There’s a fascinating analysis by Jessice Irvine in todays SMH http://www.smh.com.au/comment/this-is-why-middle-class-white-men-are-so-angry-20161125-gsxlit.html about the anger of white middle-income men who are finding their traditional full-time jobs and careers eroded while women have made, relatively speaking, progress on a number of fronts – but off a lower base of course.
Although men are still dominating the top ranks of organisations, many further down the pecking order are finding they are worse off than their fathers which fuels the anger, she points out, while suggesting a key to addressing this is challenging male stereotypes so that blokes start to take up flexible work and jobs in sectors such as health and caring.
It’s a good point but the article also made me think about anger and gender. Because here’s the thing: women get angry too but heaven help us if we actually show it.
Many of us are furious that women get paid 16 per cent or so less than men on average, and in some areas closer to 23 per cent less for similar work. And livid about the waste of talent when women who have worked hard and done all the things we’re told you should to get ahead – which I see with so many wonderful friends of mine – have been sidelined and overlooked while mediocre men have whizzed past them up the ladder or got the pay rise.
And plenty of us are ropable that mothers taking paid parenting leave (and it’s still mainly women who take PPL in Australia) are now being painted as greedy for using provisions specially designed to help them remain in the workplace and have a secure financial future. Even with ‘double dipping’, mothers in Australia are not getting as much as mums in the UK, or Sweden or a host of other countries.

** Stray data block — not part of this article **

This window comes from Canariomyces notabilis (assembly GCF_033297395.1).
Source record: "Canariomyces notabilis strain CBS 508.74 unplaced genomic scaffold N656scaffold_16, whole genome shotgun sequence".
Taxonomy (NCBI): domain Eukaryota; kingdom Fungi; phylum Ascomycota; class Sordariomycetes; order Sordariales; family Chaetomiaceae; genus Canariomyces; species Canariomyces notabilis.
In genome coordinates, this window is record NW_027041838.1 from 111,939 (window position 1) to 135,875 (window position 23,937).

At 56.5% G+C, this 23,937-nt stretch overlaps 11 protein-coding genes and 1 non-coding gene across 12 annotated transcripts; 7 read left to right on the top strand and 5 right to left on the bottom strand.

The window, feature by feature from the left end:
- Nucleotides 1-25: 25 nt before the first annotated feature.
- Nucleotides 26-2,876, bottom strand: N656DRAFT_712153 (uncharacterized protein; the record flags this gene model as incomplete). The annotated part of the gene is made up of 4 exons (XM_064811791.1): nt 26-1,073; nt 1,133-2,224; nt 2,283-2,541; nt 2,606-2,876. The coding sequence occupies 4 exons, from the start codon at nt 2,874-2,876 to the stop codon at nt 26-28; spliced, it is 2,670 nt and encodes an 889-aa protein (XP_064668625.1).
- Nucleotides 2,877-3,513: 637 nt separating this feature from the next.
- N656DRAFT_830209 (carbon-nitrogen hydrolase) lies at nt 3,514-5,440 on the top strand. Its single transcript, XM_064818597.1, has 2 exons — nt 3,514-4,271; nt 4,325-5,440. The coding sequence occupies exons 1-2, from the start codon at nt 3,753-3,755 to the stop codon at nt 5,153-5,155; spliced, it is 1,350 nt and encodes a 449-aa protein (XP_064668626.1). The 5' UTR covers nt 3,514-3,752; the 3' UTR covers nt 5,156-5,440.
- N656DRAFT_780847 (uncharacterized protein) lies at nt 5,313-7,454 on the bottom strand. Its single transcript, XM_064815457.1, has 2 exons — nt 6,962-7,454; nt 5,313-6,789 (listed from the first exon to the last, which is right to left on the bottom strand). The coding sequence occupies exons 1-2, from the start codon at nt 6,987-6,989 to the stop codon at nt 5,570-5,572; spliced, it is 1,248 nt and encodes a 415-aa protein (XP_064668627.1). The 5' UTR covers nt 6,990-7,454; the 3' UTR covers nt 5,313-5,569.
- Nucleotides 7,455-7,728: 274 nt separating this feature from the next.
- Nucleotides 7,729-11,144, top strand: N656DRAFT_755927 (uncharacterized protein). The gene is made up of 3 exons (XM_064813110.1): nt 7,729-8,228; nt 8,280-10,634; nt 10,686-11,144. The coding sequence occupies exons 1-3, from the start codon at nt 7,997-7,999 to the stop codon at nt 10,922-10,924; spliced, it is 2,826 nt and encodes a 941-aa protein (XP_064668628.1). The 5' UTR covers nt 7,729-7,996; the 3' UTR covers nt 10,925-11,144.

I could rant for hours about the way young women are still facing casual sexism and patronising comments on a regular basis. Like the middle-aged, overweight man in charge of a sports competition who felt he should tell a perfectly normal-sized teenage girl I know that she had put on too much weight to play well any more.
And the domestic violence statistics should make all of us angry and motivated enough to speak out about and find ways to address the horrible litany of tragedy that so many women face.
So there’s plenty to be cranky about but we’ve had to learn to cope because angry women are ridiculed and silenced. The angry men Irvine is writing about, however, are being taken very seriously indeed.
Their anger has been analysed and dissected as a key factor in the US election result and Brexit. Male anger isn’t being condoned necessarily but it has been legitimised.
Angry women, on the other hand, can’t win a trick. They are often depicted as mad and out of control, hysterical and even hormonal. And yet, occasionally when inequity is glaring, they are also told they should be marching in the streets and demanding action.
Anger is glaringly incongruent with caring and sharing female stereotypes and there are plenty of penalties for those who transgress.
I’ve lose count of the times my irritation and yes, anger, has been used to put me down and silence me. In one memorable exchange some years ago with a senior editor, but in a social setting, I expressed an opinion about a topic and he smiled and told me I was ‘fierce’. It wasn’t a compliment.
It’s not fun being marginalised and that’s what some of these angry men are starting to feel, and their emotion is also fuelled by a sense of entitlement to jobs and breadwinner status.
But the outrage is actually caused by global economic and social change and shouldn’t be directed at women who are still the most likely to be living in poverty and facing violence, and are increasingly providing essential contributions to family finances.
As Irvine points out the way women earn a living, the jobs and sectors they are clustered in and the pattern of their working lives is actually a window into the future and some disenfranchised men would do well to channel their energy into getting with the program.
Women have been sucking up their second class status for years and told to get on with fighting for progress nicely. We learned to cope and so will the angry white men.
Just about every indicator from health to financial shows more income and social equality helps economies thrive. So maybe it’s time to wheel out some wise advice with a new twist: don’t get mad, get even.